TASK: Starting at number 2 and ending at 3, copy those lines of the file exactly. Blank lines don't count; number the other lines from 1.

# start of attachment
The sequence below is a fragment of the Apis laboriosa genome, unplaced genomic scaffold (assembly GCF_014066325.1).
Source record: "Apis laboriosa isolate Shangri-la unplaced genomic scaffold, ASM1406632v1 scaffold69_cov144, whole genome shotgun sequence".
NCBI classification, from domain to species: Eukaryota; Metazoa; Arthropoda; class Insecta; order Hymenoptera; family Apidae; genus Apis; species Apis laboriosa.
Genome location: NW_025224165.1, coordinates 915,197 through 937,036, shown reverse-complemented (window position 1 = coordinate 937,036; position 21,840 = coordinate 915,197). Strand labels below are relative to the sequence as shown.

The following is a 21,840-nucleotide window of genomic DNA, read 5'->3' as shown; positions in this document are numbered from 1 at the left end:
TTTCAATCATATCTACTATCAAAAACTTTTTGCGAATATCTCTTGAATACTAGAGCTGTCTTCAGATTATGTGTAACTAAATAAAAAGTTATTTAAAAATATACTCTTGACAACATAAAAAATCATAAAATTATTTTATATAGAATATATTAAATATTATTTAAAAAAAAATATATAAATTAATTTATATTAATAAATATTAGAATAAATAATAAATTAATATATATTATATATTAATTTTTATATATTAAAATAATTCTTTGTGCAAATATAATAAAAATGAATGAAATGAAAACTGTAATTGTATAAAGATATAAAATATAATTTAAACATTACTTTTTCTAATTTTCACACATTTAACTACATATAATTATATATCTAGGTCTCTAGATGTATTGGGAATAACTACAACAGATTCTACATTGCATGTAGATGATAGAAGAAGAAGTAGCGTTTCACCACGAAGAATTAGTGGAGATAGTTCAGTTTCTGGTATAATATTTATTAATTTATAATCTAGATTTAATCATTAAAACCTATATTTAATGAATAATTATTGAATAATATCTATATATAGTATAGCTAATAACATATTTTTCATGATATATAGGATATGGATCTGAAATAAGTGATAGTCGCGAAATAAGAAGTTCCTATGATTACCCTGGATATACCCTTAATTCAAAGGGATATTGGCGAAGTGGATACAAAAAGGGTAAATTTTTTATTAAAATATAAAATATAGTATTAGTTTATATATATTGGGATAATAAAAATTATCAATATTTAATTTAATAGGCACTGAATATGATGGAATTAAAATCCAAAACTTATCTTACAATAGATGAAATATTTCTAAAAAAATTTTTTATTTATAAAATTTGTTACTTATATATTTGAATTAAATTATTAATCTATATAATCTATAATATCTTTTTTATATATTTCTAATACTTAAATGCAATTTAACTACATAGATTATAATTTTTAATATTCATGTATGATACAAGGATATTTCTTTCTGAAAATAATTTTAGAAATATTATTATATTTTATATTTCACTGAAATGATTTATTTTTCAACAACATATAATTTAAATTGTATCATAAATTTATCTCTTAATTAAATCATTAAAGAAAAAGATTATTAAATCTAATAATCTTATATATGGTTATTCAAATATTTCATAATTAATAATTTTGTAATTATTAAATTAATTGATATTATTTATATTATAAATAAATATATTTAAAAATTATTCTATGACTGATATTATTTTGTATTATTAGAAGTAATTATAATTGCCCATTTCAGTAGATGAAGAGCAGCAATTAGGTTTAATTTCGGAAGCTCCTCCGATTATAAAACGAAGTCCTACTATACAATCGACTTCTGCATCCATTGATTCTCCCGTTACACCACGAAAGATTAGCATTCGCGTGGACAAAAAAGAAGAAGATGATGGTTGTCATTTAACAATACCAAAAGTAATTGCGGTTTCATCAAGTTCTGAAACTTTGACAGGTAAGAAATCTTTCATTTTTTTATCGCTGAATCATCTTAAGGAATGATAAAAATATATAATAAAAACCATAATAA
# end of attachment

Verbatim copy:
Source record: "Apis laboriosa isolate Shangri-la unplaced genomic scaffold, ASM1406632v1 scaffold69_cov144, whole genome shotgun sequence".
NCBI classification, from domain to species: Eukaryota; Metazoa; Arthropoda; class Insecta; order Hymenoptera; family Apidae; genus Apis; species Apis laboriosa.